A difficult search for “the truth” in northern B.C.

On assignment to investigate the impact of a proposed LNG project on a First Nations community, one reporter ended up challenged by some fundamental questions about her professional identity and duty to “the truth”.

A compass will not always point you in the right direction. That’s because the difference between magnetic north (where your compass points) and true north (the geographic north pole) changes. To adjust for this, you need to adjust the compass for something called declination.

It’s a simple twist of a dial by a few degrees until the variation between magnetic north and true north is accounted for. Like a magnetic compass, depending on where you find yourself, you might need to adjust the declination of your moral compass. Unlike a magnetic compass, the process is not so simple.

In late April and early May, I found myself on assignment in Lax Kw’alaams, a small and isolated First Nations village north of Prince Rupert in British Columbia. My reporting partner, Brielle Morgan, and I were there to find out how people in the region accessed accurate information about proposed liquified natural gas (LNG) projects.

Here’s the thing: when we arrived my (journalistic) moral compass was working just fine. The little red needle that I look at to make sure I’m on track, doing responsible and meaningful work, was pointing me towards my duty as a journalist: “the truth.”

Ash Kelly went on assignment in Lax Kw’alaams, B.C. in spring 2016. Brielle Morgan
Ash Kelly went on assignment in Lax Kw’alaams, B.C. in spring 2016.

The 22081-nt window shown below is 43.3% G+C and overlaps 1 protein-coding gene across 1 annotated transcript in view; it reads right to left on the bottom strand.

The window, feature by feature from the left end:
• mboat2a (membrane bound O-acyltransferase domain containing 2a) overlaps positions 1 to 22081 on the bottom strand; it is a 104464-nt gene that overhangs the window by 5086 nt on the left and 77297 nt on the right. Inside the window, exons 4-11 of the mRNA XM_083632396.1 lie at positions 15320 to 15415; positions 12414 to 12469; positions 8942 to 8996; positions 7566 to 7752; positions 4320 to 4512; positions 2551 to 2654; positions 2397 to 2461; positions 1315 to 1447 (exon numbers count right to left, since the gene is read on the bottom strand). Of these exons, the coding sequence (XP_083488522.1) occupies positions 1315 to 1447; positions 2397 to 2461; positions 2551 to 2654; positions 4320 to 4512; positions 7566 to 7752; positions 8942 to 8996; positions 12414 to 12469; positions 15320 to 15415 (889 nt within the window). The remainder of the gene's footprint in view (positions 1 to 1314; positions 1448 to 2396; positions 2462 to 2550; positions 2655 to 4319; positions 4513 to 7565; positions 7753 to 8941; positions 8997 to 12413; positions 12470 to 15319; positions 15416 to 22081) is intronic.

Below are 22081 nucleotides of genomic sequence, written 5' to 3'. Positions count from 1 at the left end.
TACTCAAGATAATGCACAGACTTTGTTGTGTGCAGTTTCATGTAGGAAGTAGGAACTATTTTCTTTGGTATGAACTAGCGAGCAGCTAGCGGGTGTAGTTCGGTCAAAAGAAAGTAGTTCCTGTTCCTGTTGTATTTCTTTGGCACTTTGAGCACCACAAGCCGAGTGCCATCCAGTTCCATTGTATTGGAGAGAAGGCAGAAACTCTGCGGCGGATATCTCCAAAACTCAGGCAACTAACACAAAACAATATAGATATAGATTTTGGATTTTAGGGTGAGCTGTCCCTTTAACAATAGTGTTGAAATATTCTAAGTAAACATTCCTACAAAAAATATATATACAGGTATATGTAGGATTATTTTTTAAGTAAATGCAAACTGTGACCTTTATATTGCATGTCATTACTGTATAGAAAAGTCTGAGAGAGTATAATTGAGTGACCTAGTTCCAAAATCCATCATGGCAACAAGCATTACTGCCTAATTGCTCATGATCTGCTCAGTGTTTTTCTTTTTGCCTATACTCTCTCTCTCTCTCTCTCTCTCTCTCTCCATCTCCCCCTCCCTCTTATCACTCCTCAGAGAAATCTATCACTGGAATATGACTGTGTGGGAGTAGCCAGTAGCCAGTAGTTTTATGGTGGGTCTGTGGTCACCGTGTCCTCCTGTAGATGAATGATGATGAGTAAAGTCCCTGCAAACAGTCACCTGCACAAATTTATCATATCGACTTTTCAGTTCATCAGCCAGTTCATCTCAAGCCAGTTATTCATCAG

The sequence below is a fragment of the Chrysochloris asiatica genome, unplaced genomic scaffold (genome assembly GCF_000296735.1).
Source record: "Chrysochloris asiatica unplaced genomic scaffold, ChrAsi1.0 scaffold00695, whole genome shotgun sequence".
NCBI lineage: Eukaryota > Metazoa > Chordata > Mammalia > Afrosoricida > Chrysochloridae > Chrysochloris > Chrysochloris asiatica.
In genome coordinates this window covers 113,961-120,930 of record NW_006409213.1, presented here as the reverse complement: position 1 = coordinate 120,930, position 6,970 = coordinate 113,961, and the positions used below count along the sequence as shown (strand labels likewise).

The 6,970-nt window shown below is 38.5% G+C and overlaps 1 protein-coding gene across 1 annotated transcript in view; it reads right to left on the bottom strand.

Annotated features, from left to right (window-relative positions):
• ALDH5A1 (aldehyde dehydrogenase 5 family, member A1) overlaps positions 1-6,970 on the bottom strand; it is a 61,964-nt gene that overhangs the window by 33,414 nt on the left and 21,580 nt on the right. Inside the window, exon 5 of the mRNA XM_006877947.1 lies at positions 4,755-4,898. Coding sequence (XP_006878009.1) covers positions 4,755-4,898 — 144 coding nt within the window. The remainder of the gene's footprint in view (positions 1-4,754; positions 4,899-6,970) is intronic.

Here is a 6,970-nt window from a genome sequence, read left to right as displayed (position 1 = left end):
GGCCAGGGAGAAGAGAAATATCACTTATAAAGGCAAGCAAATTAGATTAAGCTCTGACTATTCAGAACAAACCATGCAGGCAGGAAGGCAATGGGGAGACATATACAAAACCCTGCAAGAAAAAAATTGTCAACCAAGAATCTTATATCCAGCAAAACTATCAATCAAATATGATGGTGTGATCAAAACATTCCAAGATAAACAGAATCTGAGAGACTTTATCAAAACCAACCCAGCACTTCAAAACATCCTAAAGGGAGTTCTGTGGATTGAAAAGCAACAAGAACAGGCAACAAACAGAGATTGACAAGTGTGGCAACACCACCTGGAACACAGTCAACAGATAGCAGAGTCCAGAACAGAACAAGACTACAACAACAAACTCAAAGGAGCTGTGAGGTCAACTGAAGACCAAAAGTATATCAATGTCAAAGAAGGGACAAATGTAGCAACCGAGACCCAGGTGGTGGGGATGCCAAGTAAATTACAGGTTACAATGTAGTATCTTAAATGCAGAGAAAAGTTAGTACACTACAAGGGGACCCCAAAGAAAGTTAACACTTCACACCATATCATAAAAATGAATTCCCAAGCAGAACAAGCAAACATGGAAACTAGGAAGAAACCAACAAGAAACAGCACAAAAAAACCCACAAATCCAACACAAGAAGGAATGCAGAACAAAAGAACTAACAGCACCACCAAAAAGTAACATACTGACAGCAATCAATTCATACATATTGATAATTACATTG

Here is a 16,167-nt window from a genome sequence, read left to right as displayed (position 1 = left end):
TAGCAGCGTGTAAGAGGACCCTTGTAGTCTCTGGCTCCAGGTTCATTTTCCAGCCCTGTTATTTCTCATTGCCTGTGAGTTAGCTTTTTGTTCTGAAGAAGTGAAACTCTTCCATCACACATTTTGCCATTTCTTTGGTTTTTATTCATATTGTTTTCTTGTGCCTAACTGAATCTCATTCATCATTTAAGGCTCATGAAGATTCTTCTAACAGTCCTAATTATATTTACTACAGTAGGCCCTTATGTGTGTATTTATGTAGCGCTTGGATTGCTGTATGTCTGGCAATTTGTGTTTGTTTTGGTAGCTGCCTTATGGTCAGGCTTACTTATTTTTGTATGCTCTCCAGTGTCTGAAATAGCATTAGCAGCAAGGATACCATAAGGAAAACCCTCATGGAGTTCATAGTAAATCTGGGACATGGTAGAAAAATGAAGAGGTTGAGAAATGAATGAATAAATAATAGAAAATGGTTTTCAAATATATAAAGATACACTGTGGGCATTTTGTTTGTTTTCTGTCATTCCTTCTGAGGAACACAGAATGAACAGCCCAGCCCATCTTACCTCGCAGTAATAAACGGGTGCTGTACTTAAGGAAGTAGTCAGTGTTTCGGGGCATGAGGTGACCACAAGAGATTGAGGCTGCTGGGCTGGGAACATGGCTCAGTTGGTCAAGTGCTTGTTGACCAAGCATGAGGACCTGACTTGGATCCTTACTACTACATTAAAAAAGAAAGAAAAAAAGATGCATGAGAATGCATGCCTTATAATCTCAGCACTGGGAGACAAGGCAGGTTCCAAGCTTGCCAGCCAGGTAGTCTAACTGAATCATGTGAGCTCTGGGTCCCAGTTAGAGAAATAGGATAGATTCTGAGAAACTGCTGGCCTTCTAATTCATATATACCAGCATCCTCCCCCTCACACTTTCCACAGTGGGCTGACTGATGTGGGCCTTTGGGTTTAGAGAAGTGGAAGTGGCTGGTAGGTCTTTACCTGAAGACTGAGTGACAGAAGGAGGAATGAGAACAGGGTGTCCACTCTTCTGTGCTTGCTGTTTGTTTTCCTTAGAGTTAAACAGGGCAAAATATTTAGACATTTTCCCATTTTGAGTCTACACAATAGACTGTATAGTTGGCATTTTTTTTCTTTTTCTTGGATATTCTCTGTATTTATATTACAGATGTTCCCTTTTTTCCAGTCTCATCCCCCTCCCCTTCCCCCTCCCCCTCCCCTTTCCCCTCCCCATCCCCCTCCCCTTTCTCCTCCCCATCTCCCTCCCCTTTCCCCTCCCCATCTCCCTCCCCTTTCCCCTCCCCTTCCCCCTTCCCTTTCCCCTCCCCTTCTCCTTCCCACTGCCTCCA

And that’s where things got complicated. We ran into situations where the truth might do more harm than good, not just for an individual, but perhaps for an entire community or an entire race.

A lot of the stories we heard involved allegations of political corruption, violence and tribal infighting. Besides the obvious challenge and duty to substantiate such allegations we found ourselves asking what good or what harm it would do to report on issues that might perpetuate negative stereotypes of Indigenous people.

We assessed the potential impacts of every quote on its source: The young woman who told us she felt isolated in her own community, unable to speak her mind about LNG. The band employees, too afraid to speak on the record because band council holds the power to decide who gets jobs in the band’s corporate sectors. And of course, the fisherman, who said he had received death threats for his role as a loud and prominent anti-LNG force in the community.

We grappled with the implications of telling a story that we weren’t even sure belonged to us, or how much of it was ours to tell. While LNG is a Canadian question, who are we as Canadian journalists to parachute into an Indigenous community to write about how that question was affecting them?